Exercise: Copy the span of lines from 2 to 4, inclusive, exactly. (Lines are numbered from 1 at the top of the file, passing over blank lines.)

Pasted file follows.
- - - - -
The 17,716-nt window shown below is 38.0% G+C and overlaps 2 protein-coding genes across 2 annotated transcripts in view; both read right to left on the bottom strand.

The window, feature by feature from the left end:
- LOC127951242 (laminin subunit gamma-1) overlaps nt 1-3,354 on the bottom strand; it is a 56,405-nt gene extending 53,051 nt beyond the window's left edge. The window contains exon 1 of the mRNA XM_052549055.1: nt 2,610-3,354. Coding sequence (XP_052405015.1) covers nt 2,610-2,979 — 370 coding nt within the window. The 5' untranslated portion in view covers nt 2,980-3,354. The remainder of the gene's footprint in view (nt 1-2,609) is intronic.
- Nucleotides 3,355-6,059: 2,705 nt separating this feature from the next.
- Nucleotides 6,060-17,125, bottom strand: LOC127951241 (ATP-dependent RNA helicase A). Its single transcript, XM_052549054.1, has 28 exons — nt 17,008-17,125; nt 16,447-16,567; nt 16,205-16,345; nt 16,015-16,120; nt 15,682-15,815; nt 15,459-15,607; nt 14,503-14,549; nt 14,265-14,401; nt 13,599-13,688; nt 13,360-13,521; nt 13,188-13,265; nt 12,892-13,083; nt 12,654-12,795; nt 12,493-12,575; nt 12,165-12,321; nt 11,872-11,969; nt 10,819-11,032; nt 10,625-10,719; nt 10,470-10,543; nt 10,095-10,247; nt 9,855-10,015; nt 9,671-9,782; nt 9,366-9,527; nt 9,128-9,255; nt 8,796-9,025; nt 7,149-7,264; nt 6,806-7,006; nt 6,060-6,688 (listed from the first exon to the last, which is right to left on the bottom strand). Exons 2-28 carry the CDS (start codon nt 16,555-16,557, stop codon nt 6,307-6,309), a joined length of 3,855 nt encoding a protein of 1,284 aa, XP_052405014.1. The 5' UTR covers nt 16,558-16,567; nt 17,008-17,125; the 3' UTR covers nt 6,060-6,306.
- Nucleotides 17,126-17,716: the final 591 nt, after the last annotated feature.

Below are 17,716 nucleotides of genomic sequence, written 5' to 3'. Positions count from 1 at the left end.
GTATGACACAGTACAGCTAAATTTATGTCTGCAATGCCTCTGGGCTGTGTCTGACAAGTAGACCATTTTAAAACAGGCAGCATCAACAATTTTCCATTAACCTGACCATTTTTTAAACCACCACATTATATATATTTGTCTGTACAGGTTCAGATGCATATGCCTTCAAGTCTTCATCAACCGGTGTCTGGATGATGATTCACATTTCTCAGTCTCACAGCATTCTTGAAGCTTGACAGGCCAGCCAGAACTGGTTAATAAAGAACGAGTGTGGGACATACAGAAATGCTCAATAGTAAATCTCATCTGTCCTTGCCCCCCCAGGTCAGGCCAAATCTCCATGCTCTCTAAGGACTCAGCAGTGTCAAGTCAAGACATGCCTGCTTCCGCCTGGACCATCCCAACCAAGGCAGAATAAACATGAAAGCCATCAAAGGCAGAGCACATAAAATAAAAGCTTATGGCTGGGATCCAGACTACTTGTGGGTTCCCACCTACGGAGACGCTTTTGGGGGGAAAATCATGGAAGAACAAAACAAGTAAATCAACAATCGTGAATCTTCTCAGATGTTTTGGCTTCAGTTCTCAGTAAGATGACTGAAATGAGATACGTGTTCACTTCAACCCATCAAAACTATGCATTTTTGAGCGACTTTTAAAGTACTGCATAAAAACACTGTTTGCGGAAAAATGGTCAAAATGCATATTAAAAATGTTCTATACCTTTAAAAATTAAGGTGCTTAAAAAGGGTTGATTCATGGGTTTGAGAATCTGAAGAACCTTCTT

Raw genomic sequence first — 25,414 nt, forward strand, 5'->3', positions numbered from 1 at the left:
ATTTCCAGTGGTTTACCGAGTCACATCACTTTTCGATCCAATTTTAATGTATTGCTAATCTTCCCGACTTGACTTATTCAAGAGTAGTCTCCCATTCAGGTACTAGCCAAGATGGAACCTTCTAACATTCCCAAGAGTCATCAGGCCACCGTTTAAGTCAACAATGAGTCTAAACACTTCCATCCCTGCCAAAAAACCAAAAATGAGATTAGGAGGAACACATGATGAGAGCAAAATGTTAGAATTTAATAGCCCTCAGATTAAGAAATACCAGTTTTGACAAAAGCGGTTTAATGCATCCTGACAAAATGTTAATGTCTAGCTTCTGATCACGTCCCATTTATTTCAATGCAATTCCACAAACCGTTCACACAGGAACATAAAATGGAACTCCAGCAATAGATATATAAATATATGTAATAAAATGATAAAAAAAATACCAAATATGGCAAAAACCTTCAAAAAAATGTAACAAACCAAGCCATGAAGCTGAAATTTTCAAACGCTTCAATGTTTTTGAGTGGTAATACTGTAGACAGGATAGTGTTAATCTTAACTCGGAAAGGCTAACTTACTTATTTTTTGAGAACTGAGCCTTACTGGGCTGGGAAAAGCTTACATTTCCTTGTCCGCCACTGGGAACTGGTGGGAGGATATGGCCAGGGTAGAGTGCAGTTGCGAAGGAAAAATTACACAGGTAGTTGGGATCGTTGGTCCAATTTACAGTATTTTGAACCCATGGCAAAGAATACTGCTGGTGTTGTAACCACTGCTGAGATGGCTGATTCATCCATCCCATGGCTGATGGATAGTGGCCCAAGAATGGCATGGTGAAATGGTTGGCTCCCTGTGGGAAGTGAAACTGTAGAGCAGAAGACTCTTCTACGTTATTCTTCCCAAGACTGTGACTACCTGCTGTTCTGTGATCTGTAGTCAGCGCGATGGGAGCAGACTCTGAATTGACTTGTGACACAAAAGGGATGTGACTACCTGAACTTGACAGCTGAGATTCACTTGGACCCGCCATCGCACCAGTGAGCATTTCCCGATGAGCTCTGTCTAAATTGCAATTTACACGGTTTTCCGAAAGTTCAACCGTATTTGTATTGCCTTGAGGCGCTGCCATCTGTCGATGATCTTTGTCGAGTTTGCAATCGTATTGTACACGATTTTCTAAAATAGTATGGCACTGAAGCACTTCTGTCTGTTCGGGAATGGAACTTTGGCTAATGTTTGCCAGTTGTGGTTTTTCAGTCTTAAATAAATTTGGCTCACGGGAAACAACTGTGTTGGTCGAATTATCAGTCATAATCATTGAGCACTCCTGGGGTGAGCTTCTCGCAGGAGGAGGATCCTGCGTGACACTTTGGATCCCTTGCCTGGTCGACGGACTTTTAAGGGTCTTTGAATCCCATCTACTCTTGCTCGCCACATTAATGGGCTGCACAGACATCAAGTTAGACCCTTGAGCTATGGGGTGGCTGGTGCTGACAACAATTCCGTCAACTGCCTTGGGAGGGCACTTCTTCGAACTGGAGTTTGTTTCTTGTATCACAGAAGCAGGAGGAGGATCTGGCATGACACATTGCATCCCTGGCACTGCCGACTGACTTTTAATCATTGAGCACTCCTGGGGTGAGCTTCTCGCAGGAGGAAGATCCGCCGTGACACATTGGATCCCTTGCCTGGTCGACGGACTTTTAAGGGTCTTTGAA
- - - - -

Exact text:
The window, feature by feature from the left end:
- LOC127951242 (laminin subunit gamma-1) overlaps nt 1-3,354 on the bottom strand; it is a 56,405-nt gene extending 53,051 nt beyond the window's left edge. The window contains exon 1 of the mRNA XM_052549055.1: nt 2,610-3,354. Coding sequence (XP_052405015.1) covers nt 2,610-2,979 — 370 coding nt within the window. The 5' untranslated portion in view covers nt 2,980-3,354. The remainder of the gene's footprint in view (nt 1-2,609) is intronic.
- Nucleotides 3,355-6,059: 2,705 nt separating this feature from the next.